I suppose it doesn’t matter what inspiration porn says to us as people with disabilities. It’s not actually about us. Disability is complex. You can’t sum it up in a cute picture with a heart-warming quote.
So next time you’re tempted to share that picture of an adorable kid with a disability to make your Facebook friends feel good, just take a second to consider why you’re really clicking that button.
- Stella Young, editor of Ramp Up, provides an excellent critique of able-bodied social media discourses of disability. Her analysis also represents a thoughtful discussion of social privilege. Read the whole article on the ABC.
Melbourne private school teacher and literary curmudgeon Christopher Bantick argues that Gen Y don’t understand “serious” Australian culture. Writing for The Age, Bantick believes that Gen Y’s engagement with popular culture over the classics will lead our nation to decline:
The vanity that is lauded as virtue pervades the culture to a corrosive extent. Young people have lost the capacity to actually know when something is art, and worthy. Instead, they hang on every word of their latest celeb mouthing inanities….
So who’s at fault? Schools need to do more about bringing a little elitism back into the awareness of culture. High culture: fine art, opera, serious drama and music that requires patience and understanding needs to be embedded into the curriculum.
In Australia, elitism is a dirty word. But maybe our jingoistic egalitarianism has gone too far with the sense of cultural equity. Who knows what a sonnet is, a partita, a motet, or who was Goethe or Christopher Marlowe? As for ballet, forget it. There are many other examples.
Bantick celebrates the fact that he teaches “classically demanding literature” at a private school, adding that his course is “elite, consciously so.”
Classical texts are worthy subjects of education for sure. Yet Bantick seems to be wilfully ignorant of the sociology of Australia’s education system. The arts that he celebrates are important, but no less so than newer and alternative modes of literature and art. Bantick gives an off-hand comment that most ballet, opera and theatre performances are less expensive than a Rolling Stones concert. This is totally ignorant of the fact that not all Australians can afford Rolling Stones concerts, let alone young kids from poor or working class backgrounds.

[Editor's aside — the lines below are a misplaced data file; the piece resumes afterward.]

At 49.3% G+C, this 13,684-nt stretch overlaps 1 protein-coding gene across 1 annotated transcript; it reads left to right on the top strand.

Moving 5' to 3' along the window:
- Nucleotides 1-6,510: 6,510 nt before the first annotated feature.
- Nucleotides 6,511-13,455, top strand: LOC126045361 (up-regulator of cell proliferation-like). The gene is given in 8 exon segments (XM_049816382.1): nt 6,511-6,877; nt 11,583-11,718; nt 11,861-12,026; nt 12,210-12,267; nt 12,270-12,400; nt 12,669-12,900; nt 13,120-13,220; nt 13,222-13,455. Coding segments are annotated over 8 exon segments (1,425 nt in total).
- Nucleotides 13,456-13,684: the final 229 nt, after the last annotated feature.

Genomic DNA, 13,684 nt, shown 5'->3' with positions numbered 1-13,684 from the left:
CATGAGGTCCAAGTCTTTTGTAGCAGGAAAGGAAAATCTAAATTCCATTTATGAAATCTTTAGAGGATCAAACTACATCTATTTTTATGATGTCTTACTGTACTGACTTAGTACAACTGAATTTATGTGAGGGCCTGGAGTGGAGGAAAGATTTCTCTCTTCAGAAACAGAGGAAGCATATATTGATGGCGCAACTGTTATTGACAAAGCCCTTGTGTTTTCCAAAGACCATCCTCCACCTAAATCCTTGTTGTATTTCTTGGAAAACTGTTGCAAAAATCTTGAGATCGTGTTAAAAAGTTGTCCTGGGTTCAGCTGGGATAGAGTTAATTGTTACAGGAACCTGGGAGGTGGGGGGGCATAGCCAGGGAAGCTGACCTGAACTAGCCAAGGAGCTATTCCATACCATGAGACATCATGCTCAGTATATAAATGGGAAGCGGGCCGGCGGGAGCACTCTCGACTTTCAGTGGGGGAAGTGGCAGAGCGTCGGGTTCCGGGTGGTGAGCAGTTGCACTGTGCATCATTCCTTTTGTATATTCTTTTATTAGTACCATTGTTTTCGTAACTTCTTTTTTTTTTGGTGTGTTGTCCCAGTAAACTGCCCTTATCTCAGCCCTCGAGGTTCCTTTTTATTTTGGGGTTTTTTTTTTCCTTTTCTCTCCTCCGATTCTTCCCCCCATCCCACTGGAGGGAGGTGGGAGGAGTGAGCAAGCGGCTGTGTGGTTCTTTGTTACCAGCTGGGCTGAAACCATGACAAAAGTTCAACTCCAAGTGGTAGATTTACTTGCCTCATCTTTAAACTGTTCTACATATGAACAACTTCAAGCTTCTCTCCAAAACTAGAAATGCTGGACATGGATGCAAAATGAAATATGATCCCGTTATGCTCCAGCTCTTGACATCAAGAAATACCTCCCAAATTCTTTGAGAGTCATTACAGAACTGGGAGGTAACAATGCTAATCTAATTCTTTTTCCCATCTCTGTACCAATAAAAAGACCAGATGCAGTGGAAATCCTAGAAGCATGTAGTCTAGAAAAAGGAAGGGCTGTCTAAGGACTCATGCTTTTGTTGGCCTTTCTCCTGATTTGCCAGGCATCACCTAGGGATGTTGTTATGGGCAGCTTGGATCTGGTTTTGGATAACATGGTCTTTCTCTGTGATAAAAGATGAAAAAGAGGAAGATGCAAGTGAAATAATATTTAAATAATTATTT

Australian sociologist Raewyn Connell and colleagues have shown the various ways in which the education system is already set up to favour the elite interests of the ruling class. Without a trace of irony, Bantick is claiming to support a better education system to maintain Australian culture, without specifying what this means: largely White, upper class, Anglo-Australian culture. Part of the way in which wealth is maintained is through elite cultural activities that are out of reach for the average, working-class Australian child.
Should the classical arts be made more available to Australian youth? Yes! Should this be at the expense and ridicule of other artistic and literary expressions? No!
Bantick’s elitist rant completely disregards that vapid celebrity culture is not a youth monolith. Adults also participate in this form of entertainment. Yet celebrity culture is not the only type of popular culture that youth participate in and create. Young Indigenous Australians and migrant-Australians from non-English speaking backgrounds do not see themselves in mainstream Australian culture. They find ingenious ways to remix culture, using technology and hybrid expressions of Australian and their minority identities. There are comics, blogs, vlogs, street art, zines and various other elements to youth culture that speak to marginalised youth who currently have no access to nor representation within mainstream culture.
Fellow teacher and writer Craig Hildebrand-Burke argues against Bantick. In a passionate defence of Gen Y’s engagement with literary texts, Hildebrand-Burke sees culture as a fluid and meaningful process.
This rigid, snobbish attitude toward education is damaging our future generations through the stagnancy of curriculum authorities, unable to distinguish the differences and merits between highbrow and lowbrow, new and old. Teachers like Christopher Bantick are indicators that too much of education is populated by those afraid and dismissive of the young and resistant to change. As a new school year begins, we cannot afford to let education in Australia slide back into archaic elitism, nor allow our children be castigated as moronic and uncultured by those charged with the duty to foster and educate the young.
Hildebrand-Burke’s article is thoughtful and inspired. Read it in full on SBS News.
Yes, the Pope influences millions of Catholics. And yes, he should be praised for making a change, if and when he actually makes that change.
This is not that time. He did not change the doctrine, he has not changed his stance on supporting the Church’s teachings, and he is excommunicating a pro-gay Australian priest for supporting women in becoming ordained. And now, since The Advocate award, it has been reported that he is ‘shocked’ by the thought of civil unions and gay adoption - news that isn’t shocking to me at all.
The Advocate and a lot of progressives have lauded Pope Francis for not following his predecessors by directly attacking queer people in speeches, and for two vague statements that sound suspiciously like a PR exercise to win over some more left-wing types (and it totally worked! Good plan Ocean’s eHeaven).
But this is setting the bar far too low. We deserve better. The leader of an organisation that has been responsible for generations of systemic homophobia and transphobia shouldn’t be showered with accolades simply for making a semi-humane comment about queer people. (My emphasis)
Australian writer-comedian Rebecca Shaw (who identifies as lesbian) argues we need to look at the actual changes of the Catholic Church rather than simply applauding empty platitudes by the Pope. So far, the Church remains negligent on upholding the human rights of LGBTQI people. The article is worth reading in full on SBS News.
Photo: Perhaps Magazine via Flickr.